I love the idea of the Golden Carp leaping across the currents so similar to our own salmon as they come back for breeding, and probably why the Celtic fish would also be revered as they came back to our rivers.  I was forever restocking our pond with goldfish as the local heron would come to feast on these captive creatures.  When we are on our travels I see these great grey birds  in the sky occasionally, their necks hunched as they flap their  wings slowly, they always seem incredibly thin and rather raggedy like old men standing in the water waiting for a hapless fish to swim along.

Thursday, January 9, 2014


A pair of gold pillow ends, decorated with two dragons and worked in relief with chased detail and openwork. Gold, rubies, turquoise and other precious and semi-precious stones, Beijing or Nanjing, Xuande era, 1426-1435. © The Trustees of the British Museum.

This caught my eye this morning two elegant Chinese dragons, we had watched the video of The Hobbit a couple of nights ago, and Smaug the great and terrifying dragon had appeared, one golden amber eye peering from the great golden hoard he had amassed.  It reminded me of Tolkien's poem 'The Hoard',
To his belly's slime gems stuck thick,
silver gold he would snuff and lick:
he knew the place of the least ring
Beneath the shadow of his black wing.

I have loved the tales of the Lord of the Rings, nobility and beautiful New Zealand scenery all rolled into one in these films. I was first introduced to the books in the 60s, and have read them several times since.  Writing about dragons I have done before, the great fighting dragons of Wales, the dragon that graces the font of Avebury church.  We have spied them in medieval wall paintings, naively wrought and not as magnificent as Smaug but still dragons fighting St.George.
When you look at these films, you begin to see how Tolkien's mind worked this great tale of this other world was formed from the background of our English history.  The tree Ents are part of the great forests that covered this land, the churches with their dour warnings of hell and purgatory are echoed in the troll caves and the goblins deep fissured caves below the surface.  Castles stand high above the plains, in good defensive mode, and Elvin land is very mythological and beautiful a true fairy land of wonder, but then we know such things as fairies do not exist! The Shires are of course the old tranquil England of Victorian imagination, where it is always sunny and there is plenty of food on the table.  Not a bit like today, where I learn that The Trussell Trust has fed 500,000 thousand last year, people whose benefits had not come through or did not have enough money to buy food........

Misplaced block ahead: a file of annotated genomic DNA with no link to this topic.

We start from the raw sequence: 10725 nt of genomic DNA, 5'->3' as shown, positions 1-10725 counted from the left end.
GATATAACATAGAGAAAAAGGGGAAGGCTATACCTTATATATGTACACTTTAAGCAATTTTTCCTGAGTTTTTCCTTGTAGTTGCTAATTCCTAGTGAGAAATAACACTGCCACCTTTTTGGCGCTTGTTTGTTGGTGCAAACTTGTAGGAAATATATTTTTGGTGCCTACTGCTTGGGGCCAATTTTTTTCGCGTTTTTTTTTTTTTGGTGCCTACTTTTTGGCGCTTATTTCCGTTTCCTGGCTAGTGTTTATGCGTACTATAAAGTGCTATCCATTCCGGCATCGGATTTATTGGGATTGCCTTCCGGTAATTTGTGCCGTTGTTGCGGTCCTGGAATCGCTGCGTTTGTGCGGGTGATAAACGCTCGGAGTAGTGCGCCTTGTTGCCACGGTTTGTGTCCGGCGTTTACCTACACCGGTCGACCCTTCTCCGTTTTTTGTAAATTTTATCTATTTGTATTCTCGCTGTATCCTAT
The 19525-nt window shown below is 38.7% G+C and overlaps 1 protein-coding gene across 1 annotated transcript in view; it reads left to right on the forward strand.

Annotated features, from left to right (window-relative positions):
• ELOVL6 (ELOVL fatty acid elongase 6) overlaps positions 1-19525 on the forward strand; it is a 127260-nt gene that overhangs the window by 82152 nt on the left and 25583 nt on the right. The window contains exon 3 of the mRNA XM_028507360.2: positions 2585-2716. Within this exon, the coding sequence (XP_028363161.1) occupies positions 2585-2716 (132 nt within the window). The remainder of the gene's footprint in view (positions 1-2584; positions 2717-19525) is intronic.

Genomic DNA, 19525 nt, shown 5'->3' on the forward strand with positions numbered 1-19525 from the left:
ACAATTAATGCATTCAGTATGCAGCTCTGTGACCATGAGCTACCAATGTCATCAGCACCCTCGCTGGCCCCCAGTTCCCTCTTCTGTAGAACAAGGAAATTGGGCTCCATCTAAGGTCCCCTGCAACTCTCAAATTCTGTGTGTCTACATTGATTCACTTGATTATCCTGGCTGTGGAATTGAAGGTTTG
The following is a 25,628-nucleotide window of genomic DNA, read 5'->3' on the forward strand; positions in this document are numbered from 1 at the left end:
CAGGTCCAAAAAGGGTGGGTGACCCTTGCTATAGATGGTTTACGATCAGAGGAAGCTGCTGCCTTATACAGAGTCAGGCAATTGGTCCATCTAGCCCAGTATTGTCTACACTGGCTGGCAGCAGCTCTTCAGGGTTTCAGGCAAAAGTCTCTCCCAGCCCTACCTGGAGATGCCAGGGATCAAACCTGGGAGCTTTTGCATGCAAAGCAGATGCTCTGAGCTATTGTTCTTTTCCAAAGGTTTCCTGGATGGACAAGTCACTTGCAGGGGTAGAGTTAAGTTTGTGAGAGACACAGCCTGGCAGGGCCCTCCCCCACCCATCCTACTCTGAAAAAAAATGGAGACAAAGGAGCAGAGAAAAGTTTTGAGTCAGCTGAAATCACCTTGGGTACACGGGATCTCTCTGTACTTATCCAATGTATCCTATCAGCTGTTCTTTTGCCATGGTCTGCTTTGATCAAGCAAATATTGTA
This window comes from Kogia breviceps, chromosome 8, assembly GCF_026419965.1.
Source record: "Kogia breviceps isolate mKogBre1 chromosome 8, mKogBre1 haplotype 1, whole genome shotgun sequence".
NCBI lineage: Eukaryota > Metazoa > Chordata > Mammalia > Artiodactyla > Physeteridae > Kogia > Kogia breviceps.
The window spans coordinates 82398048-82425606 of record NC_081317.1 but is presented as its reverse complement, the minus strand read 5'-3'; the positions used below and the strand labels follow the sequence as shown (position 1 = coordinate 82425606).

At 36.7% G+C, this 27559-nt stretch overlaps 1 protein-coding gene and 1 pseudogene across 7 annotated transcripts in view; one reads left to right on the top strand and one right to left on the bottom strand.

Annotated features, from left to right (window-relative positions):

Wednesday, January 8, 2014

A watery landscape

Some rather vivid photos of what the storms have done to our coastline. Here at Portland  in Devon hundreds of tons of rock from a holed stack rock has  disintegrated in the massive seas, changing the shoreline forever.
On the coast of Pembrokeshire, Newgale beach's great protective wall of large pebbles have washed across the road making it impassable.  Newgale is a large beach that stretches for a good mile, a good gallop for horses, surfers use its great rolling waves and holidaymakers take advantage of its clean sands.
Again at Hastings in Sussex, the cliffs fall quite dramatically into the sea, to the exclamations from the sightseers who watch these storm happenings.
Luckily the storms have come over the Christmas period, when most people are on holiday and can stay indoors except for the 'sensation seekers' who want to record these disasters.
Whatever the damage that has happened over the last few days, the dramatic pictures shows nature in all its glory and magnificence, no one cannot but be thrilled to see great towering waves hitting our promenade without realising how strong nature is, the Somerset Levels have once more for a brief time returned to a watery landscape reminiscent of Guinvere's Avalon, the people of Muchelney marooned on their small village island, perhaps reminding us of the later King Alfred and his burnt cakes on Athelney. But I should not jest for many people whose homes have been flooded in the levels are very angry that the land has not been drained once again, and just look towards to the end of the clip when a pretty lass arrives from THE SUN, bearing gifts of beer and food - what is it with this newspaper that makes me so angry?

Newgale Beach. Credit;Stuart Phillips
A polar vortex, or American photos on the Guardian of the big freeze...